AB 1482, which will set rent caps and remove no-cause eviction in California, is set to come into law starting January 1st. While most renter and landlord groups have grudgingly agreed to the compromise law, one set of renters have expressed concern about their situation and how the new law doesn’t cover them: those living in recently built ‘accessory dwelling units’, also known as ‘granny flats’.
AB 1482’s granny flat exemption
“Granny flats are generally like a small apartment, usually a bedroom, kitchen, and bathroom,” said Erica Michaels, a Los Angeles real estate appraiser. “Think like a detached or partially detached mother-in-law flat. Or like a small guest house. Usually older couples or single people rent them.”
“The difference with the new law is that these places are often rented out. And while some are covered, those that were built recently in the last 15 years, they aren’t exempt because they’re newer. And it gets more confusing because they could still be found to be under AB 1482 in the future because it’s under a ‘rolling’ basis.”
“Not many people rent out homes built since 2005 or so. But people renting these out, especially in the wake of the great recession and the housing crisis? There’s more than you think. Probably in the thousands across California. And they can still be kicked out or given a huge rent hike at any time.”
Once a solution, granny flats are now a renting danger
The granny flat exemption is notable as they were once touted as one of the best ways to overcome the housing crisis. Former Governor Jerry Brown even signed SB 1069 in 2016 to make it easier to build granny flats as a housing crisis solution. A larger number of new granny flats under AB 1482 only means that a larger number of exempted people who aren’t protected.
That loophole in the law has left many people living in such flats concerned about the near future.
“I had to move in here in 2014,” said “Henry,” a current tenant in a granny flat in San Diego. The “flat” he lives in is only ten years old, but because it falls under the loophole, his landlord can increase his rent or kick him out at anytime.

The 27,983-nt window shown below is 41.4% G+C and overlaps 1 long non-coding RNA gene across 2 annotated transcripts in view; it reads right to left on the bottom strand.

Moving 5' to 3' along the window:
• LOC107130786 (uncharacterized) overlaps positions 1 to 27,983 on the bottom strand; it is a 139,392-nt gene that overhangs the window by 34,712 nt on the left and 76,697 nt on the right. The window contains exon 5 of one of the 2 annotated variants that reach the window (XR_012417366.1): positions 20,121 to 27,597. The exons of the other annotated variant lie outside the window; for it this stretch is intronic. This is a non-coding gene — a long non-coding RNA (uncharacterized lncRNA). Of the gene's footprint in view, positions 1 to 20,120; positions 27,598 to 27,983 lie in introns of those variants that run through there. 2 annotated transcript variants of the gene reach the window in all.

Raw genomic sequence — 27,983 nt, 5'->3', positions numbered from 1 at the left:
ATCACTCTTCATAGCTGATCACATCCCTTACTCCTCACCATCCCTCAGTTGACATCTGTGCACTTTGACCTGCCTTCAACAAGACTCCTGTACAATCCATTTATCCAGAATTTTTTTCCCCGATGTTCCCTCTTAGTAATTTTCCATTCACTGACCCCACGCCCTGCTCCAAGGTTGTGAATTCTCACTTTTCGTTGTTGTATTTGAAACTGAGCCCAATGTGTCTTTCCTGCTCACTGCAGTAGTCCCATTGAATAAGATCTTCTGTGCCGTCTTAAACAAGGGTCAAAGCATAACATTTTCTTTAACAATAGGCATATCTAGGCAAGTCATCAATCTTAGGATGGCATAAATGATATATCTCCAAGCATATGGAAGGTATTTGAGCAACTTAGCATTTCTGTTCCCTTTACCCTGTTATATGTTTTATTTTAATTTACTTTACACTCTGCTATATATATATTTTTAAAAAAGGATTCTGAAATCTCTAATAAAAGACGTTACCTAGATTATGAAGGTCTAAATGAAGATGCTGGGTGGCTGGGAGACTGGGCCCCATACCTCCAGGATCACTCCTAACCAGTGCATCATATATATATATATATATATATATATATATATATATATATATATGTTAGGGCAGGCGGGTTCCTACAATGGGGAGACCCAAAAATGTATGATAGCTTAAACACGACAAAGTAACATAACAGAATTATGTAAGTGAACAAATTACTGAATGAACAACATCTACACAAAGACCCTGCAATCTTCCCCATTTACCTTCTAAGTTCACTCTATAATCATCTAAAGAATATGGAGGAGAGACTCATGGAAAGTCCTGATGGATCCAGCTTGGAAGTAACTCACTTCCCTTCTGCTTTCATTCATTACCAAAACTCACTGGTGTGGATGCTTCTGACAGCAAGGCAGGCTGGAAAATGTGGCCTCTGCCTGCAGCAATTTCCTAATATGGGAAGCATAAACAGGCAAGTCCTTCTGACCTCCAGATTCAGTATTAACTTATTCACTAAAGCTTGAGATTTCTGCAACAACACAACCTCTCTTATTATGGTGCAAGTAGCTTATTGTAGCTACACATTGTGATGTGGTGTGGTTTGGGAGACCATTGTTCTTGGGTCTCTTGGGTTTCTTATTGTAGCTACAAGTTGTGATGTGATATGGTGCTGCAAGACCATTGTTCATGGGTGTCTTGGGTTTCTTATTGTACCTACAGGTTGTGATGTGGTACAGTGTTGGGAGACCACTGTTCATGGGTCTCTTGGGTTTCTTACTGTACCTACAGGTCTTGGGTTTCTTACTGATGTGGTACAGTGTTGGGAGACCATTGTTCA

“I’m worried because rents have been going up all over and I’ve been barely making rent,” Henry said. “And he’s been talking about doubling it simply because he knows someone who will pay it.”
“When I heard that this new law was coming giving rent control and everything, I thought I was going to be safe. That I had time. Now I’m not so sure.”
Possible hope for granny flats
While there was an eviction crunch in the lead up to 2020 with many apartments raising rents and removing tenants while they could, Henry thought it was odd that nothing happened to his situation.
“Now I know why. I guess they didn’t help everyone like they said they would.”
He may still be covered if his flat is protected under AB 1482, but it may not happen.
“There’s going to be a lot of checking up by law enforcement early next year,” said Erica. “A lot of landlords will try to increase things certain ways. Approving some of the exemptions that were given a ‘maybe’ in being possibly covered in the future won’t be that high on the list unless it’s an emergency.”
“And it’s sad. This bill largely covered a lot, but it left a few things out simply because the authors thought newer things could be charged more. They forgot about the little guy who was under this.”
AB 1482 comes into effect in California on January 1st.
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